Model Minority Myth Reflection

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Over the course of this semester, my perspective on my identity has evolved. I view myself and my peer groups with more complexity and tension. Four perspectives have changed the most for me: race, language, class, and sexual identity. These changes will aid me in meeting Teaching Performance Expectation 15 (CSU San Marcos, 2016, p. 4).
English-Speaker, Not Anglo My ability to speak English as a native language is a true privilege. Most school systems in the U.S. are designed for English speakers. It is difficult for students to learn subject matter if they do not know English. It is hard for me to imagine trying to learn math or science in Mandarin or Arabic. The topics in Education 364 dealing with language education highlighted the importance of language
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Japanese Americans protested their internment during World War II and resisted induction into the Army. They demanded that their families be freed from imprisonment before they would volunteer to fight for the country that imprisoned them. They brought lawsuits immediately after internment and fought for redress for decades.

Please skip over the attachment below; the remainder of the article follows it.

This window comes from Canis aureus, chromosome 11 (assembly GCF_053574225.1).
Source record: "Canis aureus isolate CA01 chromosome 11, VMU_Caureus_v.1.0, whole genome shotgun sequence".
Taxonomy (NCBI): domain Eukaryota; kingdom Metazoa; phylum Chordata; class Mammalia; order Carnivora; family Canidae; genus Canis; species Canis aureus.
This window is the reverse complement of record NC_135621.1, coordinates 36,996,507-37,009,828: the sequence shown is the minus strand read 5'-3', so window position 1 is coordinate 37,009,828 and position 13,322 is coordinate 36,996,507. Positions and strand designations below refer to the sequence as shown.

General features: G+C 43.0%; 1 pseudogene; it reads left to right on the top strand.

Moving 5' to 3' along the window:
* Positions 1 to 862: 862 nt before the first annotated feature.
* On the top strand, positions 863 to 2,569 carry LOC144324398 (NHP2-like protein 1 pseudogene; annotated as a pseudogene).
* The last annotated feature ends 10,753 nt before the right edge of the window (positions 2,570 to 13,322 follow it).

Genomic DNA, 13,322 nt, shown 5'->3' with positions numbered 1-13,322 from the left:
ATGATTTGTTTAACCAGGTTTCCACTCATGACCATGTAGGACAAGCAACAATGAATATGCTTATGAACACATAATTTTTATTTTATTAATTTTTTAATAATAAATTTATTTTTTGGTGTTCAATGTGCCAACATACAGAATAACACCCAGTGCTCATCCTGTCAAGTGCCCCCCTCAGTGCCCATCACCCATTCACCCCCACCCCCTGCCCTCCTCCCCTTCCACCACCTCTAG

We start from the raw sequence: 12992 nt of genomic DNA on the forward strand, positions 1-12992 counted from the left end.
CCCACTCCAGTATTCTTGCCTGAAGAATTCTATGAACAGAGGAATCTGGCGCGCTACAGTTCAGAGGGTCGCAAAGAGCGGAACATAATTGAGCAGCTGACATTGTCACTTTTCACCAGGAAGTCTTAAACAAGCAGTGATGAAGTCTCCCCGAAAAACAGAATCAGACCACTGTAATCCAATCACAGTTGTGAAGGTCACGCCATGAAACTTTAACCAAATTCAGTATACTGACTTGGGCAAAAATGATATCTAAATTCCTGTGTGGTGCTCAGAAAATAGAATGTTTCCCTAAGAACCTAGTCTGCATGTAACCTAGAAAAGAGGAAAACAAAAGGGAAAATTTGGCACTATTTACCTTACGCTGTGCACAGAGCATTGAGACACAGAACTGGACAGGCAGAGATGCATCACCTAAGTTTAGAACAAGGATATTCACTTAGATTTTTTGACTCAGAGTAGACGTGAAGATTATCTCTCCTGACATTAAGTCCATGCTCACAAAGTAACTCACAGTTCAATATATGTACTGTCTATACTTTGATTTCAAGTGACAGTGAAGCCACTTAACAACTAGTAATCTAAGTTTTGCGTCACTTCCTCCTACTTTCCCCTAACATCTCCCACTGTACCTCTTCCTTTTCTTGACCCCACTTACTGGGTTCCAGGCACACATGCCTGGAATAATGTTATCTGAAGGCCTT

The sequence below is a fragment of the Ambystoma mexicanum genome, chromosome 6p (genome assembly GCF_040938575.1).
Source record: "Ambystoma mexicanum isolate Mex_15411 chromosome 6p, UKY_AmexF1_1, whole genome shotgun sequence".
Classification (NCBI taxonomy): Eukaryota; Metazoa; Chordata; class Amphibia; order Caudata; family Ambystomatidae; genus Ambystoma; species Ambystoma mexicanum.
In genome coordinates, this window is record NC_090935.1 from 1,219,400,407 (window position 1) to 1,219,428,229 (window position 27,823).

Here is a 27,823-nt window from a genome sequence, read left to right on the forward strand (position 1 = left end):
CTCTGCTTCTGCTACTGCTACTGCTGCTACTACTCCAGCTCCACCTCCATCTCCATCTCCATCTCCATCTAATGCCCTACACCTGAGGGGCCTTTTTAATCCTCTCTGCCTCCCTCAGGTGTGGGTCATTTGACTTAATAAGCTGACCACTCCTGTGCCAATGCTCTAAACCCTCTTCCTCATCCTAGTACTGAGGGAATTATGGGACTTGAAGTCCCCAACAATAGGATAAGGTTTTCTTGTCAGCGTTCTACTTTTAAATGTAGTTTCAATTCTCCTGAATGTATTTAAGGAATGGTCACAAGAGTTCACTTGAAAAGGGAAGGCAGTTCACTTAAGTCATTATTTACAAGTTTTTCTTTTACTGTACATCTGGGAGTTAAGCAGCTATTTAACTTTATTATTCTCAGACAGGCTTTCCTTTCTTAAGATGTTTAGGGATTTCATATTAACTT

The “Model Minority Myth” is a stereotype of Asian Americans as hardworking students who achieve high grades and try to please their teachers (Pang & Cheng, 1998, p. 276). Like most stereotypes, the Model Minority Myth simplifies the complexity of Asian Americans. Teachers who accept this stereotype deny their students “effective lessons and instructional practices for diverse students” (CSU San Marcos, 2016, p. 4) because Asians are diverse. Not all Asians Americans do well in school, and many live in poverty (Pang & Cheng, 1998, p. 277).
I have changed in my way of thinking in that I am more Japanese in my thinking than I originally thought. I still tend to set aside almost everything else when I have school work to do. My diligence comes from both my parents, but it is most pronounced in my mother’s culture.
Once, I Was